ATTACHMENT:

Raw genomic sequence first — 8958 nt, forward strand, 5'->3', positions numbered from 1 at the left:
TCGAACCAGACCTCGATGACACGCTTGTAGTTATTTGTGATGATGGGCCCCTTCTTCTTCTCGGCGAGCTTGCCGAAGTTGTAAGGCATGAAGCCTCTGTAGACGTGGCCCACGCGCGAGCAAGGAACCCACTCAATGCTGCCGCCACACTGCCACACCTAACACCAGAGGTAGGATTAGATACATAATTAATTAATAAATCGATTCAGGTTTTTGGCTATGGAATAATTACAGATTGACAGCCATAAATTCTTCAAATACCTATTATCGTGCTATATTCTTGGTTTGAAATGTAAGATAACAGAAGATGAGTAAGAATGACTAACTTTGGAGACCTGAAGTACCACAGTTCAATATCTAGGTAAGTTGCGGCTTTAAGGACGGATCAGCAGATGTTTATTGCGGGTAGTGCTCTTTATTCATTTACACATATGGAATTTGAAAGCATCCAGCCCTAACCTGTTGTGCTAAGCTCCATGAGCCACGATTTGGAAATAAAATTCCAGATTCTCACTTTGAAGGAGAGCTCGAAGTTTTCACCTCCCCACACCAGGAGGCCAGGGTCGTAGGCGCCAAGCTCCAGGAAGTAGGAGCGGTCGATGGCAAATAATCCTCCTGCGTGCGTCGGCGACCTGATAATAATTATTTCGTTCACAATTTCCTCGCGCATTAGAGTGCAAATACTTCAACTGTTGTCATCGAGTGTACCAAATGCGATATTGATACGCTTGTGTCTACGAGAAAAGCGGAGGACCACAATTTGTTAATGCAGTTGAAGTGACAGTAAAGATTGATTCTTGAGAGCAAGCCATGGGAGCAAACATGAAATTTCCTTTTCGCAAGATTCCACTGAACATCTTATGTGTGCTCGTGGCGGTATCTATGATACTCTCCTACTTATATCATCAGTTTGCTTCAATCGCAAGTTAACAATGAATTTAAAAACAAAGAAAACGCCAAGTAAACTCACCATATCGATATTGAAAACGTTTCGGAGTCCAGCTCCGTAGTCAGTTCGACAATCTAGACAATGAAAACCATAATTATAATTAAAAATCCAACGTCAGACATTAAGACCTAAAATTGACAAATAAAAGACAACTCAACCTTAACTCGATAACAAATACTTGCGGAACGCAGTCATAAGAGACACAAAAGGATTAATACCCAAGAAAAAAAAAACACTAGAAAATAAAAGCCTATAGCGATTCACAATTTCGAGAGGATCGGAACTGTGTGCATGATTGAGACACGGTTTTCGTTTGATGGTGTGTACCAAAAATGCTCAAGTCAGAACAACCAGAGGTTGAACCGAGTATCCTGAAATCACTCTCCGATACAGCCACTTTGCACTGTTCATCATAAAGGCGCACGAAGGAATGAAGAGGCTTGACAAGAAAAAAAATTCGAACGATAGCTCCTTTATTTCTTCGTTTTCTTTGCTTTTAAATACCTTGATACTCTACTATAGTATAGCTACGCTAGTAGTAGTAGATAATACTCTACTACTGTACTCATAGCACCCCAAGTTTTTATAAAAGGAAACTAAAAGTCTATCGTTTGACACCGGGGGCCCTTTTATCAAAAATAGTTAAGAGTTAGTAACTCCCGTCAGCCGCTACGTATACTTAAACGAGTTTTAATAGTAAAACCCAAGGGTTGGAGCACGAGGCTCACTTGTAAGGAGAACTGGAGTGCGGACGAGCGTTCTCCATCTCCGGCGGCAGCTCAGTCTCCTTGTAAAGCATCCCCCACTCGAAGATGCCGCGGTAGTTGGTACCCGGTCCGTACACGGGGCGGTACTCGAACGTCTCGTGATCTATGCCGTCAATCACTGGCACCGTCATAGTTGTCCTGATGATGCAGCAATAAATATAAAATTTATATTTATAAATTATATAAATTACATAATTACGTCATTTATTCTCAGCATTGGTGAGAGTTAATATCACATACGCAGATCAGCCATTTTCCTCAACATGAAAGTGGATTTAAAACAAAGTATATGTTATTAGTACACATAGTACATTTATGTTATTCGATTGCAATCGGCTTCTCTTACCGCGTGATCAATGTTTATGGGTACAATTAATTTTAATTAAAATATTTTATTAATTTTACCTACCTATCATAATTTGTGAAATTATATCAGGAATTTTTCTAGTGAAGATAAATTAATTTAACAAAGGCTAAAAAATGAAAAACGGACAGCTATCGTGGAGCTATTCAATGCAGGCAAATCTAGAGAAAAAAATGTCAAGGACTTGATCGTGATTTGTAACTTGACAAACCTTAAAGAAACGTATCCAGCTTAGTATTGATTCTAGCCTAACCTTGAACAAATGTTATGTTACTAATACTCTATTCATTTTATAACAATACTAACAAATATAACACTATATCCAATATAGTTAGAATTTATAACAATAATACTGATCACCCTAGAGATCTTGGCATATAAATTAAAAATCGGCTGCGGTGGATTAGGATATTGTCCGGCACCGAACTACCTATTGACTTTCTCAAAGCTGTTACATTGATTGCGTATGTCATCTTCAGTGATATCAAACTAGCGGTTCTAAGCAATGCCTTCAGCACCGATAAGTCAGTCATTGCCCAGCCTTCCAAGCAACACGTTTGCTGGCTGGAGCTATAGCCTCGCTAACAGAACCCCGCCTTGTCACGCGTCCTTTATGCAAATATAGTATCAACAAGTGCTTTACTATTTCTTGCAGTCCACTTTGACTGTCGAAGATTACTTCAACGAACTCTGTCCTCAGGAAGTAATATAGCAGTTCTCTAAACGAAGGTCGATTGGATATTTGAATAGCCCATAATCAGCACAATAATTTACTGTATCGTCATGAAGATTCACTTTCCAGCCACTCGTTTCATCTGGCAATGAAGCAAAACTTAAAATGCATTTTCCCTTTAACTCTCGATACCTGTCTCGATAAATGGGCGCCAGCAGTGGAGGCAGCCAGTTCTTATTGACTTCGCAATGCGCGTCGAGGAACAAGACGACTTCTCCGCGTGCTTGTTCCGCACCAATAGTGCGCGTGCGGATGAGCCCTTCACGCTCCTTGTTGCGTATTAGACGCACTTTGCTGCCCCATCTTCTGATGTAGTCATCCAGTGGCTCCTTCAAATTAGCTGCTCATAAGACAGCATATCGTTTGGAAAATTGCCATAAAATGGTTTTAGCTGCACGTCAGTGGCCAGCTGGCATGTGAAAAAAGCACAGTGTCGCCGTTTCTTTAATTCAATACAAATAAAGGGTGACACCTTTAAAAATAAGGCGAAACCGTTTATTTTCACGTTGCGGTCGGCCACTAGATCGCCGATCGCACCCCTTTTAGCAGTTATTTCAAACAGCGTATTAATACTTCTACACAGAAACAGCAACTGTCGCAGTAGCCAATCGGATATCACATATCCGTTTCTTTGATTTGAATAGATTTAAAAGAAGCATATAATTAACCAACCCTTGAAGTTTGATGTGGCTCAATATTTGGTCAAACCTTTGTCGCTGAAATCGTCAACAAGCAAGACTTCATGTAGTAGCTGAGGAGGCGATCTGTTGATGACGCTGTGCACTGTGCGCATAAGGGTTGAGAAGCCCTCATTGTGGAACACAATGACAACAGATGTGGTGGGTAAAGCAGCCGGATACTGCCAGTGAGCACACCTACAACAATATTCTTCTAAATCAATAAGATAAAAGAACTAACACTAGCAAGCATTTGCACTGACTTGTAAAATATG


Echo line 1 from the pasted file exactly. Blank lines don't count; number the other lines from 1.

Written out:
Raw genomic sequence first — 8958 nt, forward strand, 5'->3', positions numbered from 1 at the left: